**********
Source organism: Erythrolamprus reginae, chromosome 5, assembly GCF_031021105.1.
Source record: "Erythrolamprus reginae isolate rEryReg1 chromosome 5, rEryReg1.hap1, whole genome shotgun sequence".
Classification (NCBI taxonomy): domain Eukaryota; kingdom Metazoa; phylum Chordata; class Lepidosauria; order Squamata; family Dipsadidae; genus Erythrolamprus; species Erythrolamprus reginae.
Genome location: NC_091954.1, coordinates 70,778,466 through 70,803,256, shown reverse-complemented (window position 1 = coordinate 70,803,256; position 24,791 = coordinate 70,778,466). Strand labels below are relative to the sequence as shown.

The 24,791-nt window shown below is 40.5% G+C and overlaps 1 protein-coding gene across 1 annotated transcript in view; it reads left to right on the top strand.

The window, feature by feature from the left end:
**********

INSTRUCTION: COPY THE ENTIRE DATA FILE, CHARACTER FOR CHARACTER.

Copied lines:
Source organism: Erythrolamprus reginae, chromosome 5, assembly GCF_031021105.1.
Source record: "Erythrolamprus reginae isolate rEryReg1 chromosome 5, rEryReg1.hap1, whole genome shotgun sequence".
Classification (NCBI taxonomy): domain Eukaryota; kingdom Metazoa; phylum Chordata; class Lepidosauria; order Squamata; family Dipsadidae; genus Erythrolamprus; species Erythrolamprus reginae.
Genome location: NC_091954.1, coordinates 70,778,466 through 70,803,256, shown reverse-complemented (window position 1 = coordinate 70,803,256; position 24,791 = coordinate 70,778,466). Strand labels below are relative to the sequence as shown.

The 24,791-nt window shown below is 40.5% G+C and overlaps 1 protein-coding gene across 1 annotated transcript in view; it reads left to right on the top strand.

The window, feature by feature from the left end: